9 Ongoing curricular development Bio 303: Protein Structure/Function Rob Fairman: New modules on PSI-BLAST sequence analysis and protein structural alignments (threading algorithms) Bio 300: PSI-BLAST lab module on anthrax porins CS206: Data Structures—J.D.: Assignment on phylogeny to provide experience with trees and matrices in a bioinformatics context Chem 351: Bioinorganic Chemistry Rob Scarrow & J.D.: phylogenetic analysis of metalloproteins to understand how the binding of different metals has evolved. Bioinformatics will be an important part of a new biochemistry & biophysics Superlab course Haverford College May 2002

10 Conclusions The Faculty Development course structure has been very successfully applied in “Computing across the Sciences” (Spring 2001) and “Bioinformatics” (Fall, 2001). Faculty participation has been strong and consistent. New research and curricular applications have resulted as a consequence. The next installment will be a course next spring on “Science and Society” which we hope will draw in faculty from other divisions. Haverford College May 2002

11 Faculty enjoyed the chance to meet and talk across disciplinary divisions: “I felt like learning about different teaching styles and different approaches to science was the most important thing to come out of this experience.” Haverford College May 2002

12 “Positive outcomes include my understanding of bioinformatics, and my appreciation for the use of probability and statistics in biology. I also consider the professional relationships forged in the lab trying to"BLAST" protein sequences or construct SQL queries a positive outcome.” “I knew absolutely NOTHING about bioinformatics prior to the course. I've learned a lot about the tools and strategies, and the central problems of a whole area of inquiry of which I was ignorant. This was a terrific way to get to know colleagues in the Biology dept. Our collaboration has spawned other discussions about ways that the Mathematics dept can serve the Biology major.” Haverford College May 2002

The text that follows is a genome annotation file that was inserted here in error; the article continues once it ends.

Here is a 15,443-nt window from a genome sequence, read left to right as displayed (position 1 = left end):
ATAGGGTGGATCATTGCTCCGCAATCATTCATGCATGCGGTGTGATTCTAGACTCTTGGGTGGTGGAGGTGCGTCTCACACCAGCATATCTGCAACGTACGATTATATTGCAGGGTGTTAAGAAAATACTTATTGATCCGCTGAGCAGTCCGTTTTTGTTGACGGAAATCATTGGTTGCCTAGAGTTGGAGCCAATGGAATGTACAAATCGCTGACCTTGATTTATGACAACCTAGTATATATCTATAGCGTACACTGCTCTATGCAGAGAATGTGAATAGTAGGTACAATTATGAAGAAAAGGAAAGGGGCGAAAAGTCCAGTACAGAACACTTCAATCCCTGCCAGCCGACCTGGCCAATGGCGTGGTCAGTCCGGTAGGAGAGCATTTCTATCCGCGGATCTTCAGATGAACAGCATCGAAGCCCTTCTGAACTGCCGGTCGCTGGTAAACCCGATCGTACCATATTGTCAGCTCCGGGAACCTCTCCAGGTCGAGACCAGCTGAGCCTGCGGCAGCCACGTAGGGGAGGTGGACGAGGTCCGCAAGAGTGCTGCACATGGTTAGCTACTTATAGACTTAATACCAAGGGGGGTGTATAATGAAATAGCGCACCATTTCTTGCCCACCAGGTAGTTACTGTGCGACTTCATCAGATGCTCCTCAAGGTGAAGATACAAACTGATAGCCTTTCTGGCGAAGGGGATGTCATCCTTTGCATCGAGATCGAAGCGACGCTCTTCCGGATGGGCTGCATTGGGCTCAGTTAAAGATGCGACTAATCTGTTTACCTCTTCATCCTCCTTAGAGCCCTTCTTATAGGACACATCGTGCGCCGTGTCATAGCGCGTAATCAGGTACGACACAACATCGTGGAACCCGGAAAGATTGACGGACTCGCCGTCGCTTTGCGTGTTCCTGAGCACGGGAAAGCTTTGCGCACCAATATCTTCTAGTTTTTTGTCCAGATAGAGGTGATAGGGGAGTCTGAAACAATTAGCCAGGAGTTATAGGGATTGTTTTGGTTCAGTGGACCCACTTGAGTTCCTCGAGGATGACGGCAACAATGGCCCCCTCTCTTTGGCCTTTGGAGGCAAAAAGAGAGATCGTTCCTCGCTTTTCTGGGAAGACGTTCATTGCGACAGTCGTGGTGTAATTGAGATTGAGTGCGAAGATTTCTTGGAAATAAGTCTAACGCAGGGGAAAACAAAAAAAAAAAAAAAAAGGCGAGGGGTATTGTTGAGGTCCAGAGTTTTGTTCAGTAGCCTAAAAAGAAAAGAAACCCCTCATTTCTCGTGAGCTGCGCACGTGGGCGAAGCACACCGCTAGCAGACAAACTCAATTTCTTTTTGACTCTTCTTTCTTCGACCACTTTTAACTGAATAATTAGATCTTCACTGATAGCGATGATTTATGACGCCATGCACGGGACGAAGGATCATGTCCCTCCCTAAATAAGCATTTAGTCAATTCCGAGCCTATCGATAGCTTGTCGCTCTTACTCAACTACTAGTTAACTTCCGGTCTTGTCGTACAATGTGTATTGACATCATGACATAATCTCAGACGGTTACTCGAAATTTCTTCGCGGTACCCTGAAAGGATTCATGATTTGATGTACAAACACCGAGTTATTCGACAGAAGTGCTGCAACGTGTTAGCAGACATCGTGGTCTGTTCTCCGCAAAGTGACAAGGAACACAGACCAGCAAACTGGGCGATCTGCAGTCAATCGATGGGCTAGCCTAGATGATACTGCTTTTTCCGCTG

13 “Mainly, working cohesively with my colleagues on bringing bioinformatics into our curriculum. It has gotten me to appreciate how we can work together as a Department on such goals and to articulate the need for expertise in this area for the long-term goals of this Department.” “I wanted to find out what all the fuss was about. I had some general ideas about what bioinformatics could do and what tools were out there, but I'd only used one or two and I wasn't sure how they worked. I realized that the things that will be most useful to me are things I'd already heard of, but I was glad for the increased level of under- standing of the bioinoformatic tools. It was great to get together with other faculty in working toward a common intellectual project.“ Haverford College May 2002

14 “On a more cosmic level, I am now much more "available" to offer advice to seniors who are thinking about research problems in this area. I can imagine it leading to specific mathematical projects in the future (for example, studying the statistics in Greg and Warren's book).” “I understand the power of PSI-BLAST a lot more now. I would never have thought of this research project without the course.“ Haverford College May 2002

15 Drawbacks: Time constraints in working out the examples and doing background reading; Time constraints in implementing curricular development. Requests for more hands-on workshops. More application-driven emphasis to math & stats (less abstraction). Haverford College May 2002